With busy Route 19 as the backdrop, Gov. Tom Corbett joined with a host of officials Monday to cut a ribbon to celebrate the expansion and improvements to the Wexford Flats section of the road in Pine and McCandless.
At the ceremony in Wexford Plaza, Corbett used the opportunity to talk about transportation's role in the regrowth of southwestern Pennsylvania.
"Southwestern Pennsylvania is at a critical juncture in its economic history," the governor said.
"We are sitting in the middle of the largest economic boom in more than 150 years. We hope to become the location of the first ethane processing plant ever built in the northeast United States and this is all developing alongside a growing bio-medical and high technology sector that could revolutionize manufacturing."
Building a long-term solution for transportation is one of the keys to building a strong economy, Corbett said.
"We don't simply want a solution that will work tomorrow," he said. "We want one that will work the day after tomorrow and in the decades ahead."
As he stepped to the microphone, Corbett looked around and said he had been thinking about what Route 19 used to look like. He said he remembered when the late Herb Scott, a stock car driver, had an auto repair shop there.
Today, about 28,000 vehicles use the Wexford Flats section of Route 19 on an average day.
The $18.1 million Wexford Flats project widened Route 19, also known as Perry Highway, from 42 feet to 63 feet, adding a center turn lane, curbed gutters and sidewalks.
New, improved traffic signals were also added at eight intersections in the project area between Longvue Road, near the top of Pine Creek Hill, and North Chapel/Manor Road.
The 2.33 mile-project spans Pine and McCandless townships. Monday's ceremony was held in Wexford Plaza, through which the boundary line runs.
However, overall work will not conclude until spring 2013. In the meantime, some areas of the northbound lane will be closed as needed for work on sidewalks, paving and other activities that will continue as weather allows through winter.
PennDOT ‘s prime contractor for the project is the Golden Triangle Construction Co. Inc. of Imperial, PA.
Long Time Coming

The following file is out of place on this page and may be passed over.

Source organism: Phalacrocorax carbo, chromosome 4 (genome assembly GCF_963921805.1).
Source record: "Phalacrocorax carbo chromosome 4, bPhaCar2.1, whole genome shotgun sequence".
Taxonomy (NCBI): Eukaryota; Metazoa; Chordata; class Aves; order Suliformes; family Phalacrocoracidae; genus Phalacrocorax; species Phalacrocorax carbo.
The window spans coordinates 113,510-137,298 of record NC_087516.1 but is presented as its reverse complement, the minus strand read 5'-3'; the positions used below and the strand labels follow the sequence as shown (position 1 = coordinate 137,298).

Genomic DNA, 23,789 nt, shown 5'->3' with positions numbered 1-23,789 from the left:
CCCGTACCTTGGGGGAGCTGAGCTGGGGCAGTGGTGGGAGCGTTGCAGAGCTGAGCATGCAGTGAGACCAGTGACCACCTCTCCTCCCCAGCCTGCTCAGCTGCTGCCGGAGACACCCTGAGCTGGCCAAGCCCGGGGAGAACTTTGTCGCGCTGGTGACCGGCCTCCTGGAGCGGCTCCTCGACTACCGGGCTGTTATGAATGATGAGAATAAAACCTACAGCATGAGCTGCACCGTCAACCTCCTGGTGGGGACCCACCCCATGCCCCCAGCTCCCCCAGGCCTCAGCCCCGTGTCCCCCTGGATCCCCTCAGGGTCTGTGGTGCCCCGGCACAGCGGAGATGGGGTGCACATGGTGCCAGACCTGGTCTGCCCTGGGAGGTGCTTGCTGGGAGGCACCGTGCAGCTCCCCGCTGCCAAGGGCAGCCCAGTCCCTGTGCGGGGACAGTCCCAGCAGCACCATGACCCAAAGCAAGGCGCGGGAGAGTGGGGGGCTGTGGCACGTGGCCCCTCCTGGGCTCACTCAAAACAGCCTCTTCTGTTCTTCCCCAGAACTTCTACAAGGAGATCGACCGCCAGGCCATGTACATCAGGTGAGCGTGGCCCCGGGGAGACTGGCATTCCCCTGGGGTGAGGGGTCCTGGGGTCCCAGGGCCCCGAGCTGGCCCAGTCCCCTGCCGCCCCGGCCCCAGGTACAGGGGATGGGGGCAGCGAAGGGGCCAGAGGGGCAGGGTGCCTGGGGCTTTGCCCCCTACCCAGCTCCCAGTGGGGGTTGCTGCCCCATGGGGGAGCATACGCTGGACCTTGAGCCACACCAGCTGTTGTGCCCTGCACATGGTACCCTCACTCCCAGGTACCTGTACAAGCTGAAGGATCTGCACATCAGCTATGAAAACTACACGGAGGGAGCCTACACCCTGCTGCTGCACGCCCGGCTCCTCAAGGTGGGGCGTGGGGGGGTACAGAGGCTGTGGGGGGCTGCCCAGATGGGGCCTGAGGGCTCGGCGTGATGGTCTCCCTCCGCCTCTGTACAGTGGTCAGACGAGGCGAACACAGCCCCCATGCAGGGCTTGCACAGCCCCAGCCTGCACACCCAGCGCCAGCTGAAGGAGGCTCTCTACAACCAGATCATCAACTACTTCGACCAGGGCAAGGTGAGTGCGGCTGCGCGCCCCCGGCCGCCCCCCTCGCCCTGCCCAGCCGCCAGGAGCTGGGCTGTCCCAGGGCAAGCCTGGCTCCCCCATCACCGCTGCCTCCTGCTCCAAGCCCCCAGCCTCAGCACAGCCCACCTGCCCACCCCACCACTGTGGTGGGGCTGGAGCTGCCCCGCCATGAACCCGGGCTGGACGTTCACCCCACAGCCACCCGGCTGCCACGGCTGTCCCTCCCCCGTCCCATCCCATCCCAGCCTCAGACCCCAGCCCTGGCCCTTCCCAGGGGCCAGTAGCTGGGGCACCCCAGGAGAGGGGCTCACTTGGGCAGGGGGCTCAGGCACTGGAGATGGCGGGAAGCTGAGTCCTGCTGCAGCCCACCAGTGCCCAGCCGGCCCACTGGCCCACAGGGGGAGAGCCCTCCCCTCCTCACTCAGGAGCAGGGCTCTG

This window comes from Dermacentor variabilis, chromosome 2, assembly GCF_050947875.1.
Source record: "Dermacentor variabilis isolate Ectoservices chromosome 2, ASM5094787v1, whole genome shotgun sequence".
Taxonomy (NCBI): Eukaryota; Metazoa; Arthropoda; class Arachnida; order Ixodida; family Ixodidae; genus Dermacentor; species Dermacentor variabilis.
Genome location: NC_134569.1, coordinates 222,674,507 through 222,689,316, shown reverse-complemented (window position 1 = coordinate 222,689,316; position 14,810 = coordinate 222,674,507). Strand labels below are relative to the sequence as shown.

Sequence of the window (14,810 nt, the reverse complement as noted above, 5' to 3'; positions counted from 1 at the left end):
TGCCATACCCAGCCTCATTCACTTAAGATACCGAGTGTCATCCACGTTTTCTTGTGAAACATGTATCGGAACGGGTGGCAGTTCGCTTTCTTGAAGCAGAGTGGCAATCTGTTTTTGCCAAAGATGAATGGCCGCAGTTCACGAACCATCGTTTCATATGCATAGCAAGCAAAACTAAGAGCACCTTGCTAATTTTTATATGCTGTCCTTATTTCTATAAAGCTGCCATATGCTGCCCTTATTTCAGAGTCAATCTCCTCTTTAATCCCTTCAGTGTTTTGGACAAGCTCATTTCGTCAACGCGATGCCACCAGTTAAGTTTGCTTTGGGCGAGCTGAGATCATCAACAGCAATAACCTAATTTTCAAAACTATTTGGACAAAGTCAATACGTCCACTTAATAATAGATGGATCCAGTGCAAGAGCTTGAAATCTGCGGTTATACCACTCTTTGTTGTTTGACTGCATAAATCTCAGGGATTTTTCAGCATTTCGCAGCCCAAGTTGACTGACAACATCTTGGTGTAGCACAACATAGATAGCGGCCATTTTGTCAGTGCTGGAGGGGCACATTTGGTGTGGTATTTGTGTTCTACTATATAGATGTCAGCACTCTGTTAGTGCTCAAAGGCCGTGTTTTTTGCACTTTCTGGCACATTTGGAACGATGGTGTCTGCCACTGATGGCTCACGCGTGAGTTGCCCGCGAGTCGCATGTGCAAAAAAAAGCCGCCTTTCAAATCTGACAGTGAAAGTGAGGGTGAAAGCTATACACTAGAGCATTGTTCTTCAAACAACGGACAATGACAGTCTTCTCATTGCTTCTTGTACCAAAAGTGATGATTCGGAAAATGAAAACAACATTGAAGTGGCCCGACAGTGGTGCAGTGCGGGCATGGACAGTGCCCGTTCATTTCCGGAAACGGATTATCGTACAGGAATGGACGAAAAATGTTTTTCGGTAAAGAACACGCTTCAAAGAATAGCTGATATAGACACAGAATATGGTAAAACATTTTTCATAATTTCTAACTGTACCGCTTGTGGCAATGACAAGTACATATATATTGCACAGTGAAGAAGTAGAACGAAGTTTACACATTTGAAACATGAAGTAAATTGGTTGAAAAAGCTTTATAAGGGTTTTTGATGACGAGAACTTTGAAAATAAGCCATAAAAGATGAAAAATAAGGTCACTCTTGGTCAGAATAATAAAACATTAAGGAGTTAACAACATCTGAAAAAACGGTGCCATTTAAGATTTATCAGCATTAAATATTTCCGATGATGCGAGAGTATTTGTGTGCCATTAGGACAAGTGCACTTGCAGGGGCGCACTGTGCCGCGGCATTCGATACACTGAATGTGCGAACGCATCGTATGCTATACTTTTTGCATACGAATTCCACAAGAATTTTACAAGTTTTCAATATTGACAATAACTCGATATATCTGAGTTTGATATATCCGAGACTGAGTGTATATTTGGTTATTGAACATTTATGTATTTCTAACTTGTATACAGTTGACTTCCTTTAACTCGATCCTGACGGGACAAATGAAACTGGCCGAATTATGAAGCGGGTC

Numerous speakers at the ceremony commented on the time it has taken to bring the long-awaited project to fruition.
McCandless Town Council President Bob Powers said the project has been in the making for 30 or 40 years.
Powers, who is bald, then asked the council's vice president, Jerry Aufman, to take off his hat.
"When this project started," Power quipped, "we had hair."
Corbett credited perseverance with making the project happen.
"This is the No. 1 example of what happens when people put their minds to it ... and persevere," Corbett said. "Things that were talked about for years are getting done."
Rep. Mike Turzai, R-Bradford Woods, praised Cheryl Moon-Sirianni of PennDOT and Sara Kennedy of his office for their focus in getting the project done.
He spoke about bringing together PennDOT, utility companies, business owners along the Route 19 corridor, police departments, Pine Township and the town of McCandless as well as North Allegheny and Pine-Richland school districts.
"Everybody had a vision," he said. "Persistence made it a reality."
Turzai spoke about safety and congestion mitigation, noting that between 2005 and 2009 two fatalities occurred in traffic accidents in the Wexford Flats area.
"There just wasn't room for traffic moving (through) here," he said.
PennDOT District Executive Dan Cessna said the project is about 90 percent complete and it will have one of the most modern traffic signal systems in the region once the work is finished.